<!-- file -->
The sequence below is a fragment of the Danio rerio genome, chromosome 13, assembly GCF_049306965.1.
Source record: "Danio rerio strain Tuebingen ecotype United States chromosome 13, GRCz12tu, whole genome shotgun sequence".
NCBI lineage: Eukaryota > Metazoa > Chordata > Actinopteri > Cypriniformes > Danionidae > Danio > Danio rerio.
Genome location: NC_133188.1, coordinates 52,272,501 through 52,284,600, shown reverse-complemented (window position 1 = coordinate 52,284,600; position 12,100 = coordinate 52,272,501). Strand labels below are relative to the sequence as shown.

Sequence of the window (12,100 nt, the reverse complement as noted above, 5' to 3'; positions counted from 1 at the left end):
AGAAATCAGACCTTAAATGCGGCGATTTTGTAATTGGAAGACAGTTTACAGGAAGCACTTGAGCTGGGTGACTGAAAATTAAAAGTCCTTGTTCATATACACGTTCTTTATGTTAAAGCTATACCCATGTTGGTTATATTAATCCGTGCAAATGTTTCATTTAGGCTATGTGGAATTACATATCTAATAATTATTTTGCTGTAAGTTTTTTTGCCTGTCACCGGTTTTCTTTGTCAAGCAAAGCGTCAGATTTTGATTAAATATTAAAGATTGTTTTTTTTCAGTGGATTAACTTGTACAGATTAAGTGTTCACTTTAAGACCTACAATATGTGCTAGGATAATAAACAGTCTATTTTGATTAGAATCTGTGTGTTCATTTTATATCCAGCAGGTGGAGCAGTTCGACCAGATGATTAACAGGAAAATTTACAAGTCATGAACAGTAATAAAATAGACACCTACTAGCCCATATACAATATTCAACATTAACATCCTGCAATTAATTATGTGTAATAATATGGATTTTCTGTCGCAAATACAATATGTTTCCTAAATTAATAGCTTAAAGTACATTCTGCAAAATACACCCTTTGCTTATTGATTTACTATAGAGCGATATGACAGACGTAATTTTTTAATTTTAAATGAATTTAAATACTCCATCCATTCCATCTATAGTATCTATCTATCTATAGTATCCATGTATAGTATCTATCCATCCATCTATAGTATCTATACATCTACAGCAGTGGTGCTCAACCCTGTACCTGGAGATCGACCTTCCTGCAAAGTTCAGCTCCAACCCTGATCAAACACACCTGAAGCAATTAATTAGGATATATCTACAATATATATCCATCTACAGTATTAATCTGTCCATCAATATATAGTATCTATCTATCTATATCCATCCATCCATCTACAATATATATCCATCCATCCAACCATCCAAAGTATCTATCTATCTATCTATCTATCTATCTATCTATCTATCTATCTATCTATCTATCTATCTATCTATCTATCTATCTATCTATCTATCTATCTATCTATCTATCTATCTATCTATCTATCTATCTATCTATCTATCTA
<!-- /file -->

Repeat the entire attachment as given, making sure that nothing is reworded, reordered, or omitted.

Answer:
The sequence below is a fragment of the Danio rerio genome, chromosome 13, assembly GCF_049306965.1.
Source record: "Danio rerio strain Tuebingen ecotype United States chromosome 13, GRCz12tu, whole genome shotgun sequence".
NCBI lineage: Eukaryota > Metazoa > Chordata > Actinopteri > Cypriniformes > Danionidae > Danio > Danio rerio.
Genome location: NC_133188.1, coordinates 52,272,501 through 52,284,600, shown reverse-complemented (window position 1 = coordinate 52,284,600; position 12,100 = coordinate 52,272,501). Strand labels below are relative to the sequence as shown.

Sequence of the window (12,100 nt, the reverse complement as noted above, 5' to 3'; positions counted from 1 at the left end):
AGAAATCAGACCTTAAATGCGGCGATTTTGTAATTGGAAGACAGTTTACAGGAAGCACTTGAGCTGGGTGACTGAAAATTAAAAGTCCTTGTTCATATACACGTTCTTTATGTTAAAGCTATACCCATGTTGGTTATATTAATCCGTGCAAATGTTTCATTTAGGCTATGTGGAATTACATATCTAATAATTATTTTGCTGTAAGTTTTTTTGCCTGTCACCGGTTTTCTTTGTCAAGCAAAGCGTCAGATTTTGATTAAATATTAAAGATTGTTTTTTTTCAGTGGATTAACTTGTACAGATTAAGTGTTCACTTTAAGACCTACAATATGTGCTAGGATAATAAACAGTCTATTTTGATTAGAATCTGTGTGTTCATTTTATATCCAGCAGGTGGAGCAGTTCGACCAGATGATTAACAGGAAAATTTACAAGTCATGAACAGTAATAAAATAGACACCTACTAGCCCATATACAATATTCAACATTAACATCCTGCAATTAATTATGTGTAATAATATGGATTTTCTGTCGCAAATACAATATGTTTCCTAAATTAATAGCTTAAAGTACATTCTGCAAAATACACCCTTTGCTTATTGATTTACTATAGAGCGATATGACAGACGTAATTTTTTAATTTTAAATGAATTTAAATACTCCATCCATTCCATCTATAGTATCTATCTATCTATAGTATCCATGTATAGTATCTATCCATCCATCTATAGTATCTATACATCTACAGCAGTGGTGCTCAACCCTGTACCTGGAGATCGACCTTCCTGCAAAGTTCAGCTCCAACCCTGATCAAACACACCTGAAGCAATTAATTAGGATATATCTACAATATATATCCATCTACAGTATTAATCTGTCCATCAATATATAGTATCTATCTATCTATATCCATCCATCCATCTACAATATATATCCATCCATCCAACCATCCAAAGTATCTATCTATCTATCTATCTATCTATCTATCTATCTATCTATCTATCTATCTATCTATCTATCTATCTATCTATCTATCTATCTATCTATCTATCTATCTATCTATCTATCTATCTATCTATCTATCTATCTATCTA